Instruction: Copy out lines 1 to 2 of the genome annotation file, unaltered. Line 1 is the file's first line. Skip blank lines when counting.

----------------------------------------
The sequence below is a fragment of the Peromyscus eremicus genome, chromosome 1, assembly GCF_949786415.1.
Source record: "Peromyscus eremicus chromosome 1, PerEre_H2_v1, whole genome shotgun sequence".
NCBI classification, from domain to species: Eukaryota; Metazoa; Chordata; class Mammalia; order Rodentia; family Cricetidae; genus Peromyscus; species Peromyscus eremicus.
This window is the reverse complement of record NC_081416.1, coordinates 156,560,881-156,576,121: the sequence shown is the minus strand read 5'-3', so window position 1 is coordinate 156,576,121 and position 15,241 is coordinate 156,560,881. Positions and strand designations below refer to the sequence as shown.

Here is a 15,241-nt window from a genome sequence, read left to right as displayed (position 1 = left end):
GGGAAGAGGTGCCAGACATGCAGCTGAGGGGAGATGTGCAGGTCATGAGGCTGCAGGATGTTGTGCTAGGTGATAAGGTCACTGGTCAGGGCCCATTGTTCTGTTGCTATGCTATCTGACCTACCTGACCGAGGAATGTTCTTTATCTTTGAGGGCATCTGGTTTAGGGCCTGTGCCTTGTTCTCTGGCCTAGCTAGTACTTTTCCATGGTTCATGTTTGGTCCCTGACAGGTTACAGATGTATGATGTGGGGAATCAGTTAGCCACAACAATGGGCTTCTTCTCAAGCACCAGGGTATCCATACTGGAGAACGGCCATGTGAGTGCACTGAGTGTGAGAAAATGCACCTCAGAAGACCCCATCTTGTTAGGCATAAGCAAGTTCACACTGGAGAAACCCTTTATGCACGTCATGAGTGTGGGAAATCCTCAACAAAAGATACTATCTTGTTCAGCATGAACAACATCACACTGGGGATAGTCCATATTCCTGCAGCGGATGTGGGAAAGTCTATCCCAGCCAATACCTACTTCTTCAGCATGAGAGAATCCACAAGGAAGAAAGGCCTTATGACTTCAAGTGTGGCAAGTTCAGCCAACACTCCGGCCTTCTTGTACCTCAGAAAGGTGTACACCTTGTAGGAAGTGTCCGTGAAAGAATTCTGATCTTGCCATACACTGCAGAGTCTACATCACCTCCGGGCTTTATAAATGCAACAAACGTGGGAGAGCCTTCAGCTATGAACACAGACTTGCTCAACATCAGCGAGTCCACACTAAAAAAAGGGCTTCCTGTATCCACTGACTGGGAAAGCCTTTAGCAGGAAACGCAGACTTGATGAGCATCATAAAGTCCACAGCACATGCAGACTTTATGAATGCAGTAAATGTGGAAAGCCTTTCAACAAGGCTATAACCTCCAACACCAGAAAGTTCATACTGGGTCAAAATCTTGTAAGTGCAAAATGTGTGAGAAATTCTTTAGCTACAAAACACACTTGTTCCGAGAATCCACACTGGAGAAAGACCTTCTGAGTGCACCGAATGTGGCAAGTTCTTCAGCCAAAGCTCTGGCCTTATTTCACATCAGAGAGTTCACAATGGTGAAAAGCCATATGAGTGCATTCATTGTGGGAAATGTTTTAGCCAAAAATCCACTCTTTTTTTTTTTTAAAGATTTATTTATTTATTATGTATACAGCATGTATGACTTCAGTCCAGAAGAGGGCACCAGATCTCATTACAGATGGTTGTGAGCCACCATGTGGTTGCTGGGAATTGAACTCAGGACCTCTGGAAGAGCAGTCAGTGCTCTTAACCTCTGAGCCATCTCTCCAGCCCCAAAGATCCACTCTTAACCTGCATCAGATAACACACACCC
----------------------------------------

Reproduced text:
The sequence below is a fragment of the Peromyscus eremicus genome, chromosome 1, assembly GCF_949786415.1.
Source record: "Peromyscus eremicus chromosome 1, PerEre_H2_v1, whole genome shotgun sequence".